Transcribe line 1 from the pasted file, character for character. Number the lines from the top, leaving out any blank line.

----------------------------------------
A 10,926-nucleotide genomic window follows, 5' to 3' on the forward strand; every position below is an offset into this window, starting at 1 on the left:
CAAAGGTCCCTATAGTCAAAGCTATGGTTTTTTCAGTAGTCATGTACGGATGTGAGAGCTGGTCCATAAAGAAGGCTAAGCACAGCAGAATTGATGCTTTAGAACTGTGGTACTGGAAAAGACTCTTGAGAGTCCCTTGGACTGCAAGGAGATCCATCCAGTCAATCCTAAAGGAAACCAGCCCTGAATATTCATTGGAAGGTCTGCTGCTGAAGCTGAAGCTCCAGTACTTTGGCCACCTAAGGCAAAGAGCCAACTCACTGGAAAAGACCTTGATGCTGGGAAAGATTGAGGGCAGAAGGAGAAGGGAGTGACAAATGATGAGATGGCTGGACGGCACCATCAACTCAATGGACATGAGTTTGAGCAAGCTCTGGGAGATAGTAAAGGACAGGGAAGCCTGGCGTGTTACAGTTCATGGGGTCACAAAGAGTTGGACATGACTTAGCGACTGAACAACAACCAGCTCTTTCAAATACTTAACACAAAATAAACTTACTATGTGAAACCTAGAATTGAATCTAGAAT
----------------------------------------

A 10,926-nucleotide genomic window follows, 5' to 3' on the forward strand; every position below is an offset into this window, starting at 1 on the left: